Again, 350 h LAGRANTO trajectories were calculated for start times above IMK-IFU between 03:00 and 08:00 CET (interval: 1 h) and start altitudes within the low-ozone layer. Until 06:00 CET the influence of marine boundary layers is almost absent. Afterwards, the trajectories reveal a growing import from the first 600 m above the subtropical Atlantic Ocean. In Fig. 15 the LAGRANTO results for 08:00 CET are shown.
In some cases the lidar seems to exhibit a negative bias with respect to the sondes in the upper troposphere. It is advisable to re-examine a major part of the data between 2007 and 2011, also including strategies developed later. For example, an exponential decay of the analogue signal was identified with the much lower noise of the final setup (Trickl et al., 2020a), which must be addressed.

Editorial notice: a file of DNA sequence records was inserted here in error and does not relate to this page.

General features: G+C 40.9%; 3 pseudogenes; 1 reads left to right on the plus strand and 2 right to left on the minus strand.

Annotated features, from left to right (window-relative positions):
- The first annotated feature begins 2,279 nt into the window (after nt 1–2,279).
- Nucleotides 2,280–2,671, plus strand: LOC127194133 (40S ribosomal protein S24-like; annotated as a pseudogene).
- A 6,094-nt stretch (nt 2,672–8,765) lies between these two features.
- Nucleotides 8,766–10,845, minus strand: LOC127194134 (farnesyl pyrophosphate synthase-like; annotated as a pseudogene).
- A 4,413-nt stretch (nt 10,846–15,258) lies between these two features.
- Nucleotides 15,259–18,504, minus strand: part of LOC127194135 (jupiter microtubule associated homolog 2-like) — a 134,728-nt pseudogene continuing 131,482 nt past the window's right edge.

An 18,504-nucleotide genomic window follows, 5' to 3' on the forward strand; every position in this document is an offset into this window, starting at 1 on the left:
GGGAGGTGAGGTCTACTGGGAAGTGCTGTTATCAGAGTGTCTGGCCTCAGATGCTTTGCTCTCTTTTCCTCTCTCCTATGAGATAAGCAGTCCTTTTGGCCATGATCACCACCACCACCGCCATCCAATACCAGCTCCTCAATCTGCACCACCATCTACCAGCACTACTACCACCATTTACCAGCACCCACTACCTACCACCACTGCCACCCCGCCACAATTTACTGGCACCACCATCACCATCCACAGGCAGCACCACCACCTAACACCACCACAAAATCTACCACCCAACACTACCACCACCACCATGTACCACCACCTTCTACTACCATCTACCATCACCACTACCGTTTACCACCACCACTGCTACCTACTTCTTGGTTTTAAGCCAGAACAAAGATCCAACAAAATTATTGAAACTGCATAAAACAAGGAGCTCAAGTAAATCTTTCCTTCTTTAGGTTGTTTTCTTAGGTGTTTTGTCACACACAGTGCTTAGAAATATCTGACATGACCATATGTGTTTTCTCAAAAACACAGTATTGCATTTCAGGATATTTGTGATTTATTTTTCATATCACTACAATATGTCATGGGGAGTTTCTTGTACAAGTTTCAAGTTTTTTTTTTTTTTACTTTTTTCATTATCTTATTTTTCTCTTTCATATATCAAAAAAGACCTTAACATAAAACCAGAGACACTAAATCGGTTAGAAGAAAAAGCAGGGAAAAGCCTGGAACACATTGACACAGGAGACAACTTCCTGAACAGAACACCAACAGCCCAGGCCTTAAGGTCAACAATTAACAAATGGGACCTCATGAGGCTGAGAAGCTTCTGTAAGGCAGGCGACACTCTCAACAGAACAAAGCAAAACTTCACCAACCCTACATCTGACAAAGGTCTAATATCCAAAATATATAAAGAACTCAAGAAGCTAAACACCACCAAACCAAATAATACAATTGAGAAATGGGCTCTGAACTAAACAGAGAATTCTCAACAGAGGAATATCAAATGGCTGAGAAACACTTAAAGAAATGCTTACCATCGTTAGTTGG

3.4 Comparisons of MOHp sonde, IFU lidar, and in situ measurements of summits in 2000 and 2001
The period September 2000 to August 2001 is suitable for another comparison when a large number of STT-related measurement series were made as a contribution to the STACCATO project (Stohl et al., 2003; examples: Trickl et al., 2003, 2010, 2011; Zanis et al., 2003). These measurements were made with the noisier detection electronics of Eisele et al. (1999), but had the advantage that single-photon counting was used for the “solar blind” “on” detection channels, which added linearity above 5 km (starting in spring 1997). The counting system could no longer be computer controlled after 2006. A new one was installed after highly positive results in other IFU lidar systems (Klanner et al., 2021) in autumn 2018, too late for this comparison effort.